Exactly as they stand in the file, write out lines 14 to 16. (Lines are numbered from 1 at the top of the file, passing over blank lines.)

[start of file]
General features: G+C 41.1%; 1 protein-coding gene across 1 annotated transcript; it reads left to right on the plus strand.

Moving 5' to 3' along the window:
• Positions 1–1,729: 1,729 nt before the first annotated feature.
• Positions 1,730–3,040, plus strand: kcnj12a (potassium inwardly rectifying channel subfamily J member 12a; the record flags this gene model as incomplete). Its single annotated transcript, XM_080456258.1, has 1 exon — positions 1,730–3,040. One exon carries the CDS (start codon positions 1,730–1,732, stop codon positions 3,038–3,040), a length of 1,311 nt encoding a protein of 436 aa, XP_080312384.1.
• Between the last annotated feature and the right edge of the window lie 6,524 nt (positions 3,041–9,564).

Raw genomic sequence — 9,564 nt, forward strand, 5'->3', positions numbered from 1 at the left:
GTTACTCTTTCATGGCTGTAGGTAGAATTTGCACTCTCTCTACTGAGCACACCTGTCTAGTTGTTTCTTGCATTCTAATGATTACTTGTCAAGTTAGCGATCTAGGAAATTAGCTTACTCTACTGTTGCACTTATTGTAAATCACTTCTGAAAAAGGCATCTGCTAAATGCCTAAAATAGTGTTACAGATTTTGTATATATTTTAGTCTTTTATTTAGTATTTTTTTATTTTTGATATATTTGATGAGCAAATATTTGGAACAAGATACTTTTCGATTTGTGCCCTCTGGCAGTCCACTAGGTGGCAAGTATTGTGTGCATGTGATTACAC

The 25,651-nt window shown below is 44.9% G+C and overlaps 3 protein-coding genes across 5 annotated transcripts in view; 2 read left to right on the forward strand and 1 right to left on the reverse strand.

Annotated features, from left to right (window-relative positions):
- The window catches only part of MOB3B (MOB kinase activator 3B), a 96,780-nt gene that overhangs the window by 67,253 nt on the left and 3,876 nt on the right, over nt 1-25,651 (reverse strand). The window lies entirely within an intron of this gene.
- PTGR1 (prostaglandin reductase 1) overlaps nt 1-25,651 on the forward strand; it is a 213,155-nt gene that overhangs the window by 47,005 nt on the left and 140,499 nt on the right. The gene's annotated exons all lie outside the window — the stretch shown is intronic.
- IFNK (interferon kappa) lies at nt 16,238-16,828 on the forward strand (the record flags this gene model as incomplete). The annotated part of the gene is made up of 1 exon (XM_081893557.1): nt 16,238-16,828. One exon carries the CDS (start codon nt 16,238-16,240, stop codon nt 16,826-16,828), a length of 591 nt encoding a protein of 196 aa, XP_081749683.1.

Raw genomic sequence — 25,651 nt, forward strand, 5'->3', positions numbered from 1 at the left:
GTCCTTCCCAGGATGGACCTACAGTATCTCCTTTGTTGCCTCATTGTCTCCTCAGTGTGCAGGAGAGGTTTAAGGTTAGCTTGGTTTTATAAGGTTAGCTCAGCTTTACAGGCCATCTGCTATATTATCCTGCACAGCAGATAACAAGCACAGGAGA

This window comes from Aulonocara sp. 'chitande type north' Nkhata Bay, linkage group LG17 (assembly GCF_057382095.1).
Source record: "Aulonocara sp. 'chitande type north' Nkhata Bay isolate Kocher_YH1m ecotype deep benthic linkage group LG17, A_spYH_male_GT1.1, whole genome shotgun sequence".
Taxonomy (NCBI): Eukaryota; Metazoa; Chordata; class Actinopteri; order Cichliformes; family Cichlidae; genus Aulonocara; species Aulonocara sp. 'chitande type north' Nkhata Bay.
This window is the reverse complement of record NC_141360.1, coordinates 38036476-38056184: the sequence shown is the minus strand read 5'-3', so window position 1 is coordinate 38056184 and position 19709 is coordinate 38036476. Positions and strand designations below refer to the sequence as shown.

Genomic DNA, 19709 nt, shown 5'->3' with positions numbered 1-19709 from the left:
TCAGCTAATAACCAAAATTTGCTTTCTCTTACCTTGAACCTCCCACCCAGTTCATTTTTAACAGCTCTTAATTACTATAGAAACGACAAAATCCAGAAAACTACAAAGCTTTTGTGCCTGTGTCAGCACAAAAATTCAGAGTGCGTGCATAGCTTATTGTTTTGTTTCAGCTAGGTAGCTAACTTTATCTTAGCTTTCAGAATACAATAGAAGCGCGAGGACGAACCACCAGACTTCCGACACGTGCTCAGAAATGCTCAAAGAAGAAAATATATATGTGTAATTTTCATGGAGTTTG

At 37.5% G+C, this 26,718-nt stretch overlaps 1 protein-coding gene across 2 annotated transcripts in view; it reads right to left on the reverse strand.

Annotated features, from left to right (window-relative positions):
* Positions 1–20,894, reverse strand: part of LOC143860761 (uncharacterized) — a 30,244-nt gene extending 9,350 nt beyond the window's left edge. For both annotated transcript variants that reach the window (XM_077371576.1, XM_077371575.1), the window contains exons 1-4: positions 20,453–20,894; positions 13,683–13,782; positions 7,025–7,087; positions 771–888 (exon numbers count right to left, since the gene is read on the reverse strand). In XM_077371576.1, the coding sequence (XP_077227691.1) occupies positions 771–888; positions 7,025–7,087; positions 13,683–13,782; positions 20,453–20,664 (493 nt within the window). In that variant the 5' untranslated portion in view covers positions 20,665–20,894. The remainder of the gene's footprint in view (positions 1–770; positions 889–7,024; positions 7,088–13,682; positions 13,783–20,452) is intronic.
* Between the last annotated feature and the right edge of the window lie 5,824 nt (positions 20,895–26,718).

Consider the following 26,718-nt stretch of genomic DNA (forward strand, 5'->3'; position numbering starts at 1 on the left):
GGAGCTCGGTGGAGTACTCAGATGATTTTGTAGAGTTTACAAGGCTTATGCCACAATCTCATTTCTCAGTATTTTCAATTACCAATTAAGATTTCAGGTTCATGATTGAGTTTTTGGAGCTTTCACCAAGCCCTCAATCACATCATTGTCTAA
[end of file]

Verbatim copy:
GTCCTTCCCAGGATGGACCTACAGTATCTCCTTTGTTGCCTCATTGTCTCCTCAGTGTGCAGGAGAGGTTTAAGGTTAGCTTGGTTTTATAAGGTTAGCTCAGCTTTACAGGCCATCTGCTATATTATCCTGCACAGCAGATAACAAGCACAGGAGA

This window comes from Aulonocara sp. 'chitande type north' Nkhata Bay, linkage group LG17 (assembly GCF_057382095.1).
Source record: "Aulonocara sp. 'chitande type north' Nkhata Bay isolate Kocher_YH1m ecotype deep benthic linkage group LG17, A_spYH_male_GT1.1, whole genome shotgun sequence".